Not Guilty: Reasonable Doubt and Jian Ghomeshi

Reaction to the decision in the Jian Ghomeshi case has been swift. In his written decision  (, Justice William Horkins of the Ontario Court of Justice found Mr. Ghomeshi not guilty of all charges (four counts of sexual assault and one count of overcoming resistance by choking). Ultimately, Justice Horkins determined that the Crown was unable to prove Mr. Ghomeshi’s guilt beyond a reasonable doubt.


At paragraphs 122-123 of the decision, Justice Horkins wrote:

Interwoven with the presumption of innocence is the standard of proof required to displace that presumption. To secure a conviction in a criminal case the Crown must establish each essential element of the charge against the accused to a point of “proof beyond reasonable doubt”. This standard of proof is very exacting. It is a standard far beyond the civil threshold of proof on a balance of probabilities.

 The law recognizes a spectrum of degrees of proof. The police lay charges on the basis of “reasonable grounds to believe” that an offence has been committed. Prosecutions only proceed to trial if the case meets the Crown’s screening standard of there being “a reasonable prospect of conviction”. In civil litigation, a plaintiff need only establish their case on a “balance of probabilities”. However to support a conviction in a criminal case, the strength of evidence must go much farther and establish the Crown’s case to a point of proof beyond a reasonable doubt. This is not a standard of absolute or scientific certainty, but it is a standard that certainly approaches that. Anything less entitles an accused to the full benefit of the presumption of innocence and a dismissal of the charge.


Throughout the decision, Justice Horkins catalogued a number of instances in which he found witness testimony to be lacking credibility. His thoughts about each complainant’s testimony are summarized in the following passages from the decision:


L.R. (the first complainant):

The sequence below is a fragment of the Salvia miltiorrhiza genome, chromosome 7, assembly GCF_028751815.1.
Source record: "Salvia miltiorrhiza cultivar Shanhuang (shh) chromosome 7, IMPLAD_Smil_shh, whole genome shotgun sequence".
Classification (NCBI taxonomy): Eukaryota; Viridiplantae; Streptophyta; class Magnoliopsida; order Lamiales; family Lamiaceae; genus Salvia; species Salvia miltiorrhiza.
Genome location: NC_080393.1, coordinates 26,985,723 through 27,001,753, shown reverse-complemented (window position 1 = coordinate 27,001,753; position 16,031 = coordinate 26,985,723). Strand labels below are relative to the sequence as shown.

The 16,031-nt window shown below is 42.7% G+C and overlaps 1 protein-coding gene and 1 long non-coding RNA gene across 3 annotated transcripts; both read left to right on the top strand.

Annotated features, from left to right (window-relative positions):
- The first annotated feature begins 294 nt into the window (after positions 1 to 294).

L.R.’s evidence in-chief seemed rational and balanced. Under cross-examination, the value of her evidence suffered irreparable damage. Defence counsel’s questioning revealed inconsistencies, and incongruous and deceptive conduct. L.R. has been exposed as a witness willing to withhold relevant information from the police, from the Crown and from the Court. It is clear that she deliberately breached her oath to tell the truth. Her value as a reliable witness is diminished accordingly. (Paragraph 44 of R v Ghomeshi)


Lucy DeCoutere (the second complainant, who wished for her name to be made public):

I]t is the suppression of evidence and the deceptions maintained under oath that drive my concerns with the reliability of this witness, not necessarily her undetermined motivations for doing so. It is difficult to have trust in a witness who engages in the selective withholding relevant information. (Paragraph 94 of R v Ghomeshi)


S.D. (the third complainant):

S.D. was clearly “playing chicken” with the justice system. She was prepared to tell half the truth for as long as she thought she might get away with it. Clearly, S.D. was following the proceedings more closely than she cared to admit and she knew that she was about to run head first into the whole truth. (Paragraph 118 of R v Ghomeshi)

In sum, Justice Horkins felt “forced to conclude that it is impossible for the Court to have sufficient faith in the reliability or sincerity of these complainants. Put simply, the volume of serious deficiencies in the evidence leaves the Court with a reasonable doubt.” (Paragraph 139 of R v Ghomeshi)


I must admit that, in following this case, I have struggled to reconcile my feminist views and my social justice concerns with my belief in the importance of maintaining a very high burden of proof in criminal cases in order to guard against miscarriages of justice.